4 Highest Paid Entry-Level Jobs in Healthcare

by A Guest Author

Dental Hygienist

Dental hygienists are responsible for a multitude of tasks within a dental office. Under the supervision of a dentist, a hygienist may perform screening for oral cancer, make assessments of a patient's overall dental health, and give the patient invaluable advisement on how to maintain good oral health in between visits. Additionally, there are numerous minor dental procedures and tests which a dental hygienist might perform. These procedures may include taking X-rays of the teeth and jaw, applying fluorides and sealants to the teeth to prevent decay, and making tooth impressions and molds for dental studies.

There are a number of educational options for those interested in becoming a dental hygienist. Vocational and technical programs, as well as two and four-year universities in many locations offer education and accreditation for the dental hygiene field. Dental hygienists earn an average of $68,250 each year, making it a very lucrative option for entry-level healthcare.

Pharmaceutical Sales Representative

Pharmaceutical sales representatives, often referred to as pharmaceutical reps, are sales persons with general knowledge surrounding the uses, efficacy, and adverse effects of various prescription medications. They are responsible for sharing this knowledge with medical practitioners in hopes that these clinicians will prescribe the medications which are being represented. Pharmaceutical reps oftentimes supply doctor's offices with samples of new and upcoming medications which are available free of charge to patients for a limited time. Another common task assigned to these sales representatives is to oversee the prescribing patterns of their represented drug by physicians in their area.

Most pharmaceutical sales positions are available to anyone with a bachelor's degree, though persons with additional training in pharmacology or medical science or more likely to be employed. Pharmaceutical representatives generally average %51,000 per year upon starting, making it a decent option as an entry-level position.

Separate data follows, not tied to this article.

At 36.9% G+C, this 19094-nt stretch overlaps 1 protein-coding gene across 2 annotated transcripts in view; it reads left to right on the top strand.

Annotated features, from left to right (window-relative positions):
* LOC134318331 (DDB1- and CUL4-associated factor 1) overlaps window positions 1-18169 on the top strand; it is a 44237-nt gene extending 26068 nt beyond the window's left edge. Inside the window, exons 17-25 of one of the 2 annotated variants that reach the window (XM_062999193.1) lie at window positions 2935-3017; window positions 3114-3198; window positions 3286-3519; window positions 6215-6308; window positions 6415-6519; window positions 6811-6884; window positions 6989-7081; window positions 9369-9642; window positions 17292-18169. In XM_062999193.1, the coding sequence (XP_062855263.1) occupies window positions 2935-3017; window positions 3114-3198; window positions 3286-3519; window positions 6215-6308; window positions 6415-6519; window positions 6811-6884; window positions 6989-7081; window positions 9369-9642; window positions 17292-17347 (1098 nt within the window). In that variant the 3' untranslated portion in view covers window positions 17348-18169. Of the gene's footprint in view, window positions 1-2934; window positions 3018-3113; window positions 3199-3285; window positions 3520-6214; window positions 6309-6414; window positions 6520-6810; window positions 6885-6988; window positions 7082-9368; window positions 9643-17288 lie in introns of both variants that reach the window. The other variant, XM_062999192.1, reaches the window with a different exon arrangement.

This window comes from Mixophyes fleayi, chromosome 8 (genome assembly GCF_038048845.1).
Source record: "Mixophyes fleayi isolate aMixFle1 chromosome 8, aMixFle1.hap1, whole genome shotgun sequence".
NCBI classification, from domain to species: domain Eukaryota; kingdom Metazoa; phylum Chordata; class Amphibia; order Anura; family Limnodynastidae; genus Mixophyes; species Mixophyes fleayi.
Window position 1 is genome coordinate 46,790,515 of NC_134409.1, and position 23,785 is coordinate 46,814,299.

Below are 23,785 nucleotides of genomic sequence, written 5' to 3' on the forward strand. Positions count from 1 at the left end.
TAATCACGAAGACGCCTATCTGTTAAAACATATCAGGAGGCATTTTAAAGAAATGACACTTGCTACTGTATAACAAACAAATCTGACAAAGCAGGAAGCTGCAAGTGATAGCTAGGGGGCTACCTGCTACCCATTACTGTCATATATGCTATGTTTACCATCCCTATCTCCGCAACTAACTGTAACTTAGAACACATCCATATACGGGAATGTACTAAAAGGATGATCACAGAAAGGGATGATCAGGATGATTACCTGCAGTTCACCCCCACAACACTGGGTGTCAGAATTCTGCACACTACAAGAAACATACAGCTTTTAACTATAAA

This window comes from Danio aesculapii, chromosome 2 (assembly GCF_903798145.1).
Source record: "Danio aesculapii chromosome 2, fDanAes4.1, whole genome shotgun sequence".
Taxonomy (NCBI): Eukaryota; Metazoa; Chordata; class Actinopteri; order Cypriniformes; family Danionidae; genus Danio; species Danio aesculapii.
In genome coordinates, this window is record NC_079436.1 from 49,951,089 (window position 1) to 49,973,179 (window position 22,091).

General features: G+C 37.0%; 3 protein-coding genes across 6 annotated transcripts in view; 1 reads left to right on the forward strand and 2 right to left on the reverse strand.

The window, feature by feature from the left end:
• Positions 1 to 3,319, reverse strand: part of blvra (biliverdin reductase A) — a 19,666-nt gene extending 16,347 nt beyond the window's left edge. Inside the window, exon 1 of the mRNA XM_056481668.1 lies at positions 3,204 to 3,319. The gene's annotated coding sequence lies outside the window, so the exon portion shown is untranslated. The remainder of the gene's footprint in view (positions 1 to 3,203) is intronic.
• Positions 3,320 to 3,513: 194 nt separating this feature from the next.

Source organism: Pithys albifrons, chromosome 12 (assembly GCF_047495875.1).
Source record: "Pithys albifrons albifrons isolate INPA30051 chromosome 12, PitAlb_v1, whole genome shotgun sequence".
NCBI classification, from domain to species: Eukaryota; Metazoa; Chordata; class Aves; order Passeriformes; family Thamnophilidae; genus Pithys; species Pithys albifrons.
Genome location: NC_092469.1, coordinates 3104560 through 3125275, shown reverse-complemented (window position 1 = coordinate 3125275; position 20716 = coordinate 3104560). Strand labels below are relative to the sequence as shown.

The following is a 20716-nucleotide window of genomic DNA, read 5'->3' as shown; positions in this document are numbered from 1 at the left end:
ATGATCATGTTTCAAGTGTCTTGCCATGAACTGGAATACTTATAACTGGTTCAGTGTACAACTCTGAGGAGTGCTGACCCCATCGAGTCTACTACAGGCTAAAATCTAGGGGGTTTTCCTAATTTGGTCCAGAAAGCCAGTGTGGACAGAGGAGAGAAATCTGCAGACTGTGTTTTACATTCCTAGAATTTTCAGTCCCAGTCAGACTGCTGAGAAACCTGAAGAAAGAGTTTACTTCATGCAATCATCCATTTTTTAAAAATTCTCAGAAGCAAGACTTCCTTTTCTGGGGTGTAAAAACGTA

Medical Secretary

Medical secretaries are busy front-end employees in a doctor's office or hospital. They are usually responsible for greetings patient, collecting personal intake information from them, and ensuring that they are seen in a timely fashion. Medical secretaries are also in charge of scheduling appointments, procedures, and surgeries for these patients, and performing outside medical referrals when instructed to do so.

The exact role of the medical secretary may vary from one group to another, but general administrative work is almost always a requirement. In small doctor's offices, for instance, the medical secretary is frequently expected to perform additional inventory, ordering, billing, and medical transcription.

Medical secretaries are usually hired after receiving a bachelor's degree and may need to receive additional training to be eligible for hire in some offices. However, it is not uncommon for physician's offices to hire responsible applicants with no college education at all. Pay for these positions vary greatly with experience and, but the average starting salary is $45,000 per year.

Healthcare Research Analyst

Healthcare research analysts, also known as clinical research analysts, are usually assigned to medical studies which measure the efficacy of medical devices, procedures, and prescription drugs used in medicine. Research analysts work alongside practitioners and clinical researchers to collect, analyze, and proofread the data resulting from these studies. The purpose of this role is to eliminate as much error as possible when the outcome of these medical studies are documented.

There is a lot of variation with this role concerning work environment, job description, and educational or experience requirements. Most employers prefer to hire research analysts who have a bachelor's degree and some level of medical training. Sometimes only administrative education is necessary, and oftentimes no degree is required at all. Healthcare research analysts make an average of $55,300 annually, making them some of the highest paid entry-level employees.

About The Author

Darla King is a lab information specialist and guest author at Health Information Technology, a site with guides and information to help prospective students evaluate top-rated health information technology degree programs online.

This post was written by A Guest Author

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